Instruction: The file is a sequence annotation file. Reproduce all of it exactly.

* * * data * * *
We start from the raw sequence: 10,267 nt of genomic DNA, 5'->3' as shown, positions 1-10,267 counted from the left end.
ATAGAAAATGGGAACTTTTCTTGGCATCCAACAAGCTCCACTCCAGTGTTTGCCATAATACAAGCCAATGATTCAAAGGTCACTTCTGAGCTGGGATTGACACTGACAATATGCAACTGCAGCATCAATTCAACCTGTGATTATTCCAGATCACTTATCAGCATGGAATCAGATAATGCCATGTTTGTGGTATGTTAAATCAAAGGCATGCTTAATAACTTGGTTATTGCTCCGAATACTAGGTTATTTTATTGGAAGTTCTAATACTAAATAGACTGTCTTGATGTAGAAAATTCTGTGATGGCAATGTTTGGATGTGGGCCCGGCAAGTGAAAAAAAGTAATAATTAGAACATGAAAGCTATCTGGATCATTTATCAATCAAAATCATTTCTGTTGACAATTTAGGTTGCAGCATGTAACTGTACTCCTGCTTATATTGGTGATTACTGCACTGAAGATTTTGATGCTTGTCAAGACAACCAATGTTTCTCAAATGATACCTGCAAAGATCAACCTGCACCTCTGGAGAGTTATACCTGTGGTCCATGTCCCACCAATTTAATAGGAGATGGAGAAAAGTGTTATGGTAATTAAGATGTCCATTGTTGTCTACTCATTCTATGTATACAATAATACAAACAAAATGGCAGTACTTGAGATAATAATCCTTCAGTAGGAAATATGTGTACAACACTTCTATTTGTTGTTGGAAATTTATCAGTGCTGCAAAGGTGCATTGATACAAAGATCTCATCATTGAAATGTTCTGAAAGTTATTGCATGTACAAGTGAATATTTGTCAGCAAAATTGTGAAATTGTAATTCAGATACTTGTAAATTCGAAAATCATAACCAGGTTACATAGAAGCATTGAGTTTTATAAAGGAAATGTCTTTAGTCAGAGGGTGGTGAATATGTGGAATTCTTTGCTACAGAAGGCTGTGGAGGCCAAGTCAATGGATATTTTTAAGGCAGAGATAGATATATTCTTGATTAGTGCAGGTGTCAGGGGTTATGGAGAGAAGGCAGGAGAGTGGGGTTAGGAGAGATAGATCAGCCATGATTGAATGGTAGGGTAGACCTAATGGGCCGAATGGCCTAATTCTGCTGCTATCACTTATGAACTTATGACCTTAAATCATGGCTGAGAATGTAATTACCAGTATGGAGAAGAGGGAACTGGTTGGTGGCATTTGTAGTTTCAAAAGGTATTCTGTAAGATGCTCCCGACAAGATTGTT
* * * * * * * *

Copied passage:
We start from the raw sequence: 10,267 nt of genomic DNA, 5'->3' as shown, positions 1-10,267 counted from the left end.
ATAGAAAATGGGAACTTTTCTTGGCATCCAACAAGCTCCACTCCAGTGTTTGCCATAATACAAGCCAATGATTCAAAGGTCACTTCTGAGCTGGGATTGACACTGACAATATGCAACTGCAGCATCAATTCAACCTGTGATTATTCCAGATCACTTATCAGCATGGAATCAGATAATGCCATGTTTGTGGTATGTTAAATCAAAGGCATGCTTAATAACTTGGTTATTGCTCCGAATACTAGGTTATTTTATTGGAAGTTCTAATACTAAATAGACTGTCTTGATGTAGAAAATTCTGTGATGGCAATGTTTGGATGTGGGCCCGGCAAGTGAAAAAAAGTAATAATTAGAACATGAAAGCTATCTGGATCATTTATCAATCAAAATCATTTCTGTTGACAATTTAGGTTGCAGCATGTAACTGTACTCCTGCTTATATTGGTGATTACTGCACTGAAGATTTTGATGCTTGTCAAGACAACCAATGTTTCTCAAATGATACCTGCAAAGATCAACCTGCACCTCTGGAGAGTTATACCTGTGGTCCATGTCCCACCAATTTAATAGGAGATGGAGAAAAGTGTTATGGTAATTAAGATGTCCATTGTTGTCTACTCATTCTATGTATACAATAATACAAACAAAATGGCAGTACTTGAGATAATAATCCTTCAGTAGGAAATATGTGTACAACACTTCTATTTGTTGTTGGAAATTTATCAGTGCTGCAAAGGTGCATTGATACAAAGATCTCATCATTGAAATGTTCTGAAAGTTATTGCATGTACAAGTGAATATTTGTCAGCAAAATTGTGAAATTGTAATTCAGATACTTGTAAATTCGAAAATCATAACCAGGTTACATAGAAGCATTGAGTTTTATAAAGGAAATGTCTTTAGTCAGAGGGTGGTGAATATGTGGAATTCTTTGCTACAGAAGGCTGTGGAGGCCAAGTCAATGGATATTTTTAAGGCAGAGATAGATATATTCTTGATTAGTGCAGGTGTCAGGGGTTATGGAGAGAAGGCAGGAGAGTGGGGTTAGGAGAGATAGATCAGCCATGATTGAATGGTAGGGTAGACCTAATGGGCCGAATGGCCTAATTCTGCTGCTATCACTTATGAACTTATGACCTTAAATCATGGCTGAGAATGTAATTACCAGTATGGAGAAGAGGGAACTGGTTGGTGGCATTTGTAGTTTCAAAAGGTATTCTGTAAGATGCTCCCGACAAGATTGTT